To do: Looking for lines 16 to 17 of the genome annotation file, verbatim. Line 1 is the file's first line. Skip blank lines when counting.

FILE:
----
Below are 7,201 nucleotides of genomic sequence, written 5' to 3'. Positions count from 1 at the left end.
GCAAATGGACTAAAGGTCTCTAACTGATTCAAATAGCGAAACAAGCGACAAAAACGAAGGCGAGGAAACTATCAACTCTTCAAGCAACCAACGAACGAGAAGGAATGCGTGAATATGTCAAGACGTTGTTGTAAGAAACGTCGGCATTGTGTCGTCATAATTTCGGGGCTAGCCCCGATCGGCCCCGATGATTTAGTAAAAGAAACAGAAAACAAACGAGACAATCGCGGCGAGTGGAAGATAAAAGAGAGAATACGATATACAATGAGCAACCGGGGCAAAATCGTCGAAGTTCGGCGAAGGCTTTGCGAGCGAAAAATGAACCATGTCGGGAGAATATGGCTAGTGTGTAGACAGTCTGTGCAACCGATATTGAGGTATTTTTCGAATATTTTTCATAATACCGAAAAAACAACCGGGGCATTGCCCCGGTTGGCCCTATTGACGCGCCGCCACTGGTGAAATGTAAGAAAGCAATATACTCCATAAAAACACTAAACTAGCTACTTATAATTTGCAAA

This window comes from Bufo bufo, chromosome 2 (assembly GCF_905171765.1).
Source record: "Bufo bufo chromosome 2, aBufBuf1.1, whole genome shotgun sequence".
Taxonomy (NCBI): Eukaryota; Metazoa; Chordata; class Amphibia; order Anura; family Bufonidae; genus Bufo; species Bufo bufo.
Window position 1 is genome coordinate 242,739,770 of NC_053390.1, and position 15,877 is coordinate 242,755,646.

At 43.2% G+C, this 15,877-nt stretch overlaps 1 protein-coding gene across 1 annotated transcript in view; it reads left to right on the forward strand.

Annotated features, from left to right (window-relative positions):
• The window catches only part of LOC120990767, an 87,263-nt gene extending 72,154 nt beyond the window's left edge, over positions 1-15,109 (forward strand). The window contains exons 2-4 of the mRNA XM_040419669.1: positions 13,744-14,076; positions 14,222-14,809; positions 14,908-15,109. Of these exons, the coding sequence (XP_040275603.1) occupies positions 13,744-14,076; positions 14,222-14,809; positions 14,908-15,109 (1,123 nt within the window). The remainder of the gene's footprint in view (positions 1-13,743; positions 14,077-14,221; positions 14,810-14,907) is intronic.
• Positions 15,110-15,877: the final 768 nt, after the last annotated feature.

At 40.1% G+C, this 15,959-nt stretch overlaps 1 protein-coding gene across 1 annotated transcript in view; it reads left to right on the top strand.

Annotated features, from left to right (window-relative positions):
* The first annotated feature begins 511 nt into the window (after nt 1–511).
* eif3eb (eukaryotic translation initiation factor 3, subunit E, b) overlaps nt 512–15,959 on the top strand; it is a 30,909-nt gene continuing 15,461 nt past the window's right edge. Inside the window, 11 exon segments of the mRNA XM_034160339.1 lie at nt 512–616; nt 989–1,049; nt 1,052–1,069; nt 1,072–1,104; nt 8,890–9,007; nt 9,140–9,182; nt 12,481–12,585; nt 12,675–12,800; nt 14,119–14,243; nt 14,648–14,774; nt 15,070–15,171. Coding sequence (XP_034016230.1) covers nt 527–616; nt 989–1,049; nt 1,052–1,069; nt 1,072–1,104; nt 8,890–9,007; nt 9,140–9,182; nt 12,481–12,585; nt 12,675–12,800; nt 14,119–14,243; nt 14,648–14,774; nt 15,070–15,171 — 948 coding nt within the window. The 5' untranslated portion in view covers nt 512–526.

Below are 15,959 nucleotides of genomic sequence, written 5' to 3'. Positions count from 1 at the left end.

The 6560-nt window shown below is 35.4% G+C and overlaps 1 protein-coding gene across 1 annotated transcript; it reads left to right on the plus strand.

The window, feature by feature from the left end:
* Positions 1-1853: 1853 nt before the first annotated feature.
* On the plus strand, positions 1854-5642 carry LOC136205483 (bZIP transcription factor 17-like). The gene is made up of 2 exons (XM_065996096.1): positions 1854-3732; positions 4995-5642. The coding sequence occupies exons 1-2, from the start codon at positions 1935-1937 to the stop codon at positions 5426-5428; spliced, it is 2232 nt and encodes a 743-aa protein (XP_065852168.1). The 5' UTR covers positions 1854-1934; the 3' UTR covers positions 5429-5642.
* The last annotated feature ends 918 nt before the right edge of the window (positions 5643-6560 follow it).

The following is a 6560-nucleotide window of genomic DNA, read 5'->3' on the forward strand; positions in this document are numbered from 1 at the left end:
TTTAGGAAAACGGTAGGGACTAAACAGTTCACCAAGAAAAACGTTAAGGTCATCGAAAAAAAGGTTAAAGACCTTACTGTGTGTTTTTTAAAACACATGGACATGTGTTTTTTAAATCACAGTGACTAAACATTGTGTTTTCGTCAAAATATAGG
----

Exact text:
The 6560-nt window shown below is 35.4% G+C and overlaps 1 protein-coding gene across 1 annotated transcript; it reads left to right on the plus strand.

The window, feature by feature from the left end: